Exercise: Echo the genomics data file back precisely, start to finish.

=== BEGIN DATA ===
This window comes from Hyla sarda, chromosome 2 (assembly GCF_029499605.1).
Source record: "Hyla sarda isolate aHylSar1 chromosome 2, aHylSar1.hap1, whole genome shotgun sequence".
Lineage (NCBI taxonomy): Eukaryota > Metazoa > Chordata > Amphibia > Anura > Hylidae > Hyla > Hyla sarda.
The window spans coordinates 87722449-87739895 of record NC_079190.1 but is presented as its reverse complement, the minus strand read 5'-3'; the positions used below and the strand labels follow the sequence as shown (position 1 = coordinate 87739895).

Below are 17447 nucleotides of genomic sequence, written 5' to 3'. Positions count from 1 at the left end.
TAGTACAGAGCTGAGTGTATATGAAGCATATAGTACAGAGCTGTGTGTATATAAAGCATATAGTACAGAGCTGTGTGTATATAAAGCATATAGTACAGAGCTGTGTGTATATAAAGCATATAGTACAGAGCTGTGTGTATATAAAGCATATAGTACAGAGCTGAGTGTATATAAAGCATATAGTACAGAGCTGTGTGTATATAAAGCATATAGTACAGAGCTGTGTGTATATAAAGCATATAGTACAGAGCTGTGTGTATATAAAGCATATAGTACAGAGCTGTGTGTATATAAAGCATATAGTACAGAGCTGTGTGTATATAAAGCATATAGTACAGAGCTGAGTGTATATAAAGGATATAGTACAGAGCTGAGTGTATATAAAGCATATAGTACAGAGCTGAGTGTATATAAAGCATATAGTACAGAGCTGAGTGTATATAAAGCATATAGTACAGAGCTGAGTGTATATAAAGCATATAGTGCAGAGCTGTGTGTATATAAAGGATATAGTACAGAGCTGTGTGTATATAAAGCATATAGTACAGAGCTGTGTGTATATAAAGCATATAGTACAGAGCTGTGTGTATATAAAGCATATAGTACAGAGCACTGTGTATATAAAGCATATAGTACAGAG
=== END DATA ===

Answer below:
This window comes from Hyla sarda, chromosome 2 (assembly GCF_029499605.1).
Source record: "Hyla sarda isolate aHylSar1 chromosome 2, aHylSar1.hap1, whole genome shotgun sequence".
Lineage (NCBI taxonomy): Eukaryota > Metazoa > Chordata > Amphibia > Anura > Hylidae > Hyla > Hyla sarda.
The window spans coordinates 87722449-87739895 of record NC_079190.1 but is presented as its reverse complement, the minus strand read 5'-3'; the positions used below and the strand labels follow the sequence as shown (position 1 = coordinate 87739895).

Below are 17447 nucleotides of genomic sequence, written 5' to 3'. Positions count from 1 at the left end.
TAGTACAGAGCTGAGTGTATATGAAGCATATAGTACAGAGCTGTGTGTATATAAAGCATATAGTACAGAGCTGTGTGTATATAAAGCATATAGTACAGAGCTGTGTGTATATAAAGCATATAGTACAGAGCTGTGTGTATATAAAGCATATAGTACAGAGCTGAGTGTATATAAAGCATATAGTACAGAGCTGTGTGTATATAAAGCATATAGTACAGAGCTGTGTGTATATAAAGCATATAGTACAGAGCTGTGTGTATATAAAGCATATAGTACAGAGCTGTGTGTATATAAAGCATATAGTACAGAGCTGTGTGTATATAAAGCATATAGTACAGAGCTGAGTGTATATAAAGGATATAGTACAGAGCTGAGTGTATATAAAGCATATAGTACAGAGCTGAGTGTATATAAAGCATATAGTACAGAGCTGAGTGTATATAAAGCATATAGTACAGAGCTGAGTGTATATAAAGCATATAGTGCAGAGCTGTGTGTATATAAAGGATATAGTACAGAGCTGTGTGTATATAAAGCATATAGTACAGAGCTGTGTGTATATAAAGCATATAGTACAGAGCTGTGTGTATATAAAGCATATAGTACAGAGCACTGTGTATATAAAGCATATAGTACAGAG